The decline of BHS – and its manner – showed callous disregard to the company’s employees, members of its pensions fund and its loyal customers on high streets up and down the country, including here in Liverpool.
Today’s Backbench debate on BHS in the House of Commons will underline Labour’s commitment to pension reform and protecting workers who have contributed a proportion of their wages throughout their working lives to provide for themselves and their families in retirement.
With the BHS pension fund still in deficit, it cannot be maintained that Sir Philip Green deserves a knighthood for ‘services to retail.’
There are very many hard-working, responsible businesses across Britain who do everything possible to protect the pension funds of their employees. However, BHS was typical of a business culture in which too many companies extract wealth rather than create it. We need to overhaul corporate governance to put a stop to those who seek to exploit loopholes and poorly enforced regulation to satisfy their own short-term greed.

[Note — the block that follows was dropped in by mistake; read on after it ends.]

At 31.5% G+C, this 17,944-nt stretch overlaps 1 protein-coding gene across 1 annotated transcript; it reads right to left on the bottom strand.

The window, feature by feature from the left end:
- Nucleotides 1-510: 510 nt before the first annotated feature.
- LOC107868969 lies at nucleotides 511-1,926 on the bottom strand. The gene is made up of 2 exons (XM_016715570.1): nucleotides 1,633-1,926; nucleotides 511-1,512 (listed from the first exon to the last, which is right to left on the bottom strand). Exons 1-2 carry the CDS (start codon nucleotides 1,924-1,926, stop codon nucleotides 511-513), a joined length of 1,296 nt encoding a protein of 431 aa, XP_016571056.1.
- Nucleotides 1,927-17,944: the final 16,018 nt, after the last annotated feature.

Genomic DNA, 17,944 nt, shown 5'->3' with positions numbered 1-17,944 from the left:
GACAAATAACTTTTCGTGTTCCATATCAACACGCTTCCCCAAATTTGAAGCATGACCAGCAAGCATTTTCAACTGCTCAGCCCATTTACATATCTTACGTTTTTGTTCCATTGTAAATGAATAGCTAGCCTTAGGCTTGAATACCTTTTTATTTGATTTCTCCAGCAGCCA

It is bewildering that Sir Philip Green should retain his knighthood for ‘services to retail,’ but the central issue here is not one man’s honour, but the plight of tens of thousands of people who worked loyally for BHS and paid into the pension fund and now face an uncertain future.
We must have a far greater degree of transparency, underpinned by meaningful regulation and government oversight, to restore confidence in our pension industry.
I will continue to campaign for a pensions system that ensures dignity in retirement, and offers people a proper return on the contribution they make to our society.